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Downey, W.T. (2000). Little Orphan Anastasia: The Analysis of an Adopted Russian Girl. Psychoanal. St. Child, 55:145-179.

(2000). Psychoanalytic Study of the Child, 55:145-179

Clinical and Developmental Contributions

Little Orphan Anastasia: The Analysis of an Adopted Russian Girl

Wayne T. Downey, M.D.

It is becoming commonplace for analysts to hear about or encounter in their clinical work adopted children from Korea, China, Eastern Europe, or Russia. There is wide variation in the orphanage experience from one area to another and also in the manner in which the transitional phase from orphanage to adoptive parents is carried out. Not surprisingly, the experience of being an orphan carries with it lifelong implications and repercussions, particularly in the area of self/object relations. Some of the problems of being an orphan are obvious at the time of adoption. Others unfold only in the course of subsequent development. We are increasingly called upon to assist adoptive families whose children are struggling amid much pain and confusion with the aftermath of the threefold experience of becoming an orphan, being raised in an orphanage, and joining a family of another culture.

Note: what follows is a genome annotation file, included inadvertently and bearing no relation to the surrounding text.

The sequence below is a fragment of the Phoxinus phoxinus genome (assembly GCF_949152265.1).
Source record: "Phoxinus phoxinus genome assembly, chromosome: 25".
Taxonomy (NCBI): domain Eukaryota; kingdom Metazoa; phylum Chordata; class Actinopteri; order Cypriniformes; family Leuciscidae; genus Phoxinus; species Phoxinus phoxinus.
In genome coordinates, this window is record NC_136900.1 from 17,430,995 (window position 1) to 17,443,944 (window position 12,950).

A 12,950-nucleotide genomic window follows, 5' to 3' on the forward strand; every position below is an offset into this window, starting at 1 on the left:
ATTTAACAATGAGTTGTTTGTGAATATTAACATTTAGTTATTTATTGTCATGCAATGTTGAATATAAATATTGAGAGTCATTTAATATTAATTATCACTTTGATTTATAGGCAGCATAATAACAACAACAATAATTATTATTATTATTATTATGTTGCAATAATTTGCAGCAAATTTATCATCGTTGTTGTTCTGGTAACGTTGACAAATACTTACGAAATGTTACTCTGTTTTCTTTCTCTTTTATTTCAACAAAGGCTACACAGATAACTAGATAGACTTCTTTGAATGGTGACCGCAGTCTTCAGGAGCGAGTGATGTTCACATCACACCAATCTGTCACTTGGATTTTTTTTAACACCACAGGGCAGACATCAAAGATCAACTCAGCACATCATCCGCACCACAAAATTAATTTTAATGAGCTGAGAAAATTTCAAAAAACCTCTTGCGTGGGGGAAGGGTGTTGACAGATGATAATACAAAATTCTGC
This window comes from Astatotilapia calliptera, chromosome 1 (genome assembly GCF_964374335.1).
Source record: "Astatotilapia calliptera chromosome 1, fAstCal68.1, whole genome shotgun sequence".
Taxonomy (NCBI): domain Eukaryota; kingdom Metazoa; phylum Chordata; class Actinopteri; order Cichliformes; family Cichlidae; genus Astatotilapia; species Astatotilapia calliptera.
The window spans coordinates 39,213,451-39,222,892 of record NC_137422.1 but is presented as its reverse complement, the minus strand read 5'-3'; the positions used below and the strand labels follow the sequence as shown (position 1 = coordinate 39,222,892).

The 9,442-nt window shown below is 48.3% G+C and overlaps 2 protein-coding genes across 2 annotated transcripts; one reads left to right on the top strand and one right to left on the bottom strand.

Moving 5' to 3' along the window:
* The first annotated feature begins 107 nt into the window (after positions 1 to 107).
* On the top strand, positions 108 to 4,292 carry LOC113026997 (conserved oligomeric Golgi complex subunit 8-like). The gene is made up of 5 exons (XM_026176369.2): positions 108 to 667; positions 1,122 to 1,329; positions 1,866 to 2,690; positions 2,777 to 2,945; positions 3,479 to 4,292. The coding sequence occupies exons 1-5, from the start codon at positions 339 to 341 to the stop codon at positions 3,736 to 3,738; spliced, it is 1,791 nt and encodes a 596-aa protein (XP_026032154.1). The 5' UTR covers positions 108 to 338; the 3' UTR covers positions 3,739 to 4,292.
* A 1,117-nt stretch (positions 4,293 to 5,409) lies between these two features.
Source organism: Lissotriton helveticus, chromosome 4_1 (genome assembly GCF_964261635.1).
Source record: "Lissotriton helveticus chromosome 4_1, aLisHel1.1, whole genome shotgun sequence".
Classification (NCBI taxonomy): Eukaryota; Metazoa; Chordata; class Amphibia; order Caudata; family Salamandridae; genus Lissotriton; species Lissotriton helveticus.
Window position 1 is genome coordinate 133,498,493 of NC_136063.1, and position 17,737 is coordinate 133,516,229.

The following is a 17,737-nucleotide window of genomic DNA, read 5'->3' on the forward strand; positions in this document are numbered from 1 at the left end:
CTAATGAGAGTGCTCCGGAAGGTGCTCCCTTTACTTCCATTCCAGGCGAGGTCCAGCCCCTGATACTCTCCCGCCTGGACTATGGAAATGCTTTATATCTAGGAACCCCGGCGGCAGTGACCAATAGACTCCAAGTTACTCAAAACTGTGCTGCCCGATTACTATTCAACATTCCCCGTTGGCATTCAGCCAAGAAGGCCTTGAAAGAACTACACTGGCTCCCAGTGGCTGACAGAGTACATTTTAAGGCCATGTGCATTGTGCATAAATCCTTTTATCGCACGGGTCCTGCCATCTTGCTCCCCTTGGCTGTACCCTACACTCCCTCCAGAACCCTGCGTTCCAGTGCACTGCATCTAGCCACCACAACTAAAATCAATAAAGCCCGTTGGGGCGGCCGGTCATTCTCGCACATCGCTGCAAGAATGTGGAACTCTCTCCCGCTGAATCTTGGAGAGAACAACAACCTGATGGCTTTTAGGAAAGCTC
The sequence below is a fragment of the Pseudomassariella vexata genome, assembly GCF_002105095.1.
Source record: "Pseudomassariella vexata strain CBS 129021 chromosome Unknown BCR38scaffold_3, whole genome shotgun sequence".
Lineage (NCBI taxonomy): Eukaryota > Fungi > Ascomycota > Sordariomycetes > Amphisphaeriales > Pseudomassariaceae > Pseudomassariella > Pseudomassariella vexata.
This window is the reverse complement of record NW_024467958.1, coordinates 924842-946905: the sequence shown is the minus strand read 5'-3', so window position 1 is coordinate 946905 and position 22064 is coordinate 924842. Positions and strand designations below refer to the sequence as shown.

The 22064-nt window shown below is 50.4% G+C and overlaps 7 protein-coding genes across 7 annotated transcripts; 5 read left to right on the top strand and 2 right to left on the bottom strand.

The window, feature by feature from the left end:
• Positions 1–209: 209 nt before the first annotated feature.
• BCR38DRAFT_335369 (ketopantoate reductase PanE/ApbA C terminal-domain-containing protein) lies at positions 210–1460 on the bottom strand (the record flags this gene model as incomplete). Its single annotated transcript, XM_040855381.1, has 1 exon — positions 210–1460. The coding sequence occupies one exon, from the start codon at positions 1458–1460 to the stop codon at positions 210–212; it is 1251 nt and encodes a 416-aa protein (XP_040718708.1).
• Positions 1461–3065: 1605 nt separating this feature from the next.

This essay describes in some detail the infancy and early childhood of “Little Orphan Anastasia” as she picks through the emotional rubble of her infancy and samples the embarrassment of rich nurture in her current life with her adoptive parents, the Carters. This is followed by a description of the opening phase of her analysis, in which I sketch some of her attempts to fashion an adapted identity that is more congruent with her life before and after her adoption.

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